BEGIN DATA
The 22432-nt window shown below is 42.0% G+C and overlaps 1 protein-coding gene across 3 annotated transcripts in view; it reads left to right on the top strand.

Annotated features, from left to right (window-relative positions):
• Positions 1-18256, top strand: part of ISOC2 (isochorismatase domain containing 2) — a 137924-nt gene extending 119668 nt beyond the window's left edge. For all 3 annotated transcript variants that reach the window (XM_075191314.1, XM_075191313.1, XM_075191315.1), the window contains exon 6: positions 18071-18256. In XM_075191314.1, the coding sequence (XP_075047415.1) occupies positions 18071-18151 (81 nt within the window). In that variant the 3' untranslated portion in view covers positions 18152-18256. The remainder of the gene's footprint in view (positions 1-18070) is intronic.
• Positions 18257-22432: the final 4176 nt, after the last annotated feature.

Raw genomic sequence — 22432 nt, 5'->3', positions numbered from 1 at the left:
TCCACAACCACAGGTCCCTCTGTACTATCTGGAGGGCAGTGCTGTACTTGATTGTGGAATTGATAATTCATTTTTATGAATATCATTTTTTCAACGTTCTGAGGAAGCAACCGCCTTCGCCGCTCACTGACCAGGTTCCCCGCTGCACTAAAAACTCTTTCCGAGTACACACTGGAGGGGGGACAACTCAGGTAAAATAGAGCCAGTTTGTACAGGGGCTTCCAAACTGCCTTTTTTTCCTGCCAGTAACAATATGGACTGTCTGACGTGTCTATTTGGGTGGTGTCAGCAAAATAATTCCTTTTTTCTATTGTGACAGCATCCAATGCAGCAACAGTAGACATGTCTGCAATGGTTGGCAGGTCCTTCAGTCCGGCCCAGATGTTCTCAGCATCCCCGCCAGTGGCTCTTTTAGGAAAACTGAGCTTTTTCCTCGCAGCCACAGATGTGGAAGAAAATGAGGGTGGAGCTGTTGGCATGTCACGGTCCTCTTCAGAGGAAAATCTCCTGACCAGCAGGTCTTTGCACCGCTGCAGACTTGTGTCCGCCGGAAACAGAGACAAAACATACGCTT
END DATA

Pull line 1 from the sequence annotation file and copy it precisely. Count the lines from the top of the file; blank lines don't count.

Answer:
The 22432-nt window shown below is 42.0% G+C and overlaps 1 protein-coding gene across 3 annotated transcripts in view; it reads left to right on the top strand.